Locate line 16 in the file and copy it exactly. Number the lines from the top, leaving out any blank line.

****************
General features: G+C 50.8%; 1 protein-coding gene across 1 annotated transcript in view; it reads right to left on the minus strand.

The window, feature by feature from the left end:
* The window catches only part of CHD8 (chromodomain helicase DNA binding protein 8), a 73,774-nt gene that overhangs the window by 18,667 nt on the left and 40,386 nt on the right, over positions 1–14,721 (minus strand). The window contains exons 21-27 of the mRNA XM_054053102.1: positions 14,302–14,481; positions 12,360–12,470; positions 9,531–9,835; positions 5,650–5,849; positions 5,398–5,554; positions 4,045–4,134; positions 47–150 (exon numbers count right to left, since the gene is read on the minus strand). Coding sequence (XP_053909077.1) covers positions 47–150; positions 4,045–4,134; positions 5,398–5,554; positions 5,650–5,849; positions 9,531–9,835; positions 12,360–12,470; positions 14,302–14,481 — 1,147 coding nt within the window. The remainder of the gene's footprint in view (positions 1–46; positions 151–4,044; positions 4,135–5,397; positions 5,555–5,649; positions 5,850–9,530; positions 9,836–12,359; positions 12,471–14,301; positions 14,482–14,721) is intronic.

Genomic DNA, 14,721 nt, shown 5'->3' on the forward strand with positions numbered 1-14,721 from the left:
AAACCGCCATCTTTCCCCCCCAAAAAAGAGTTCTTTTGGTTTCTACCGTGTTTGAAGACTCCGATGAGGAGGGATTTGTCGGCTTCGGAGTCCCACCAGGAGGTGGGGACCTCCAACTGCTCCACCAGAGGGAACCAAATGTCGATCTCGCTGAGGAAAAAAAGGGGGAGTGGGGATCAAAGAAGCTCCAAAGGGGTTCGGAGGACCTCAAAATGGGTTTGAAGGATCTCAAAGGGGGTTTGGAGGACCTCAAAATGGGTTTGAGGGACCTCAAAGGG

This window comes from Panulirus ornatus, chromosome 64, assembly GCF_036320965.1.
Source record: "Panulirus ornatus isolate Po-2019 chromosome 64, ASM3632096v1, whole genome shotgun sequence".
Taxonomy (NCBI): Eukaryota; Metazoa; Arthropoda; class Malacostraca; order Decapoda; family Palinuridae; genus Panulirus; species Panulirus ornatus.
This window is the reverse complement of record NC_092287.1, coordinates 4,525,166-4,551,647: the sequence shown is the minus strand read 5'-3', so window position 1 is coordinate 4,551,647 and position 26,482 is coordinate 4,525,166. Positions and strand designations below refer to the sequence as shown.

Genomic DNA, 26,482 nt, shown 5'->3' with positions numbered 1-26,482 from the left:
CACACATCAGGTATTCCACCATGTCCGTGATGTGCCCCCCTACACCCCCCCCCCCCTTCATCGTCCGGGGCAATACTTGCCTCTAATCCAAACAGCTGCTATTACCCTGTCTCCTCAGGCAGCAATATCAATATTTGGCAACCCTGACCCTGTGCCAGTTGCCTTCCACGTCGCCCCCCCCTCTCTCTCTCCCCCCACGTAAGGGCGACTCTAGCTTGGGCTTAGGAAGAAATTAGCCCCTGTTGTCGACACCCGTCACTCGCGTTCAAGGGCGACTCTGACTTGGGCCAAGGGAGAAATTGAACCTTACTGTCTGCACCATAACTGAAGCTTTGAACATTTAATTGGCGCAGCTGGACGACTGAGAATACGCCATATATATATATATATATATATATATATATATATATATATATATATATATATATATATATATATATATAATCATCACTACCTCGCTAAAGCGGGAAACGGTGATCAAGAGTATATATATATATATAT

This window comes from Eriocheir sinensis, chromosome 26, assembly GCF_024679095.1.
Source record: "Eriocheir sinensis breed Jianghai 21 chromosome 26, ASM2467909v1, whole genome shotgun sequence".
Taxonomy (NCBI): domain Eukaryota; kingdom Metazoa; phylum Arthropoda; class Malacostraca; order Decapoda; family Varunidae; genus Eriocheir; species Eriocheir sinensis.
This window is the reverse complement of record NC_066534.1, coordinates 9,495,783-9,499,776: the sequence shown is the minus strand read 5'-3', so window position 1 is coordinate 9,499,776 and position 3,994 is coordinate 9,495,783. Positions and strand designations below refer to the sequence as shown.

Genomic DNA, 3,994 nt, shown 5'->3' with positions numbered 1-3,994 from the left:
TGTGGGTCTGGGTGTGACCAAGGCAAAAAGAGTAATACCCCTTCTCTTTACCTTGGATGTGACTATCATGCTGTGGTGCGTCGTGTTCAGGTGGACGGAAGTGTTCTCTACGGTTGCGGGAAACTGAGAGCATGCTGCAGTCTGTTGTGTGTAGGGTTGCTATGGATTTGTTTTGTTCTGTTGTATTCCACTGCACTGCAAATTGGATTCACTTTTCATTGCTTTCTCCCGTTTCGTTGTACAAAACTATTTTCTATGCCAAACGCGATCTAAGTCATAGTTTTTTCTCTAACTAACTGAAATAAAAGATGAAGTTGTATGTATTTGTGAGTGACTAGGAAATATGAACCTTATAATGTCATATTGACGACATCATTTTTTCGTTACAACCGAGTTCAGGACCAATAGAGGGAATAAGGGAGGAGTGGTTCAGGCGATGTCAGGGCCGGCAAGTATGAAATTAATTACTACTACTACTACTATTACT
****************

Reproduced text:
Genomic DNA, 3,994 nt, shown 5'->3' with positions numbered 1-3,994 from the left: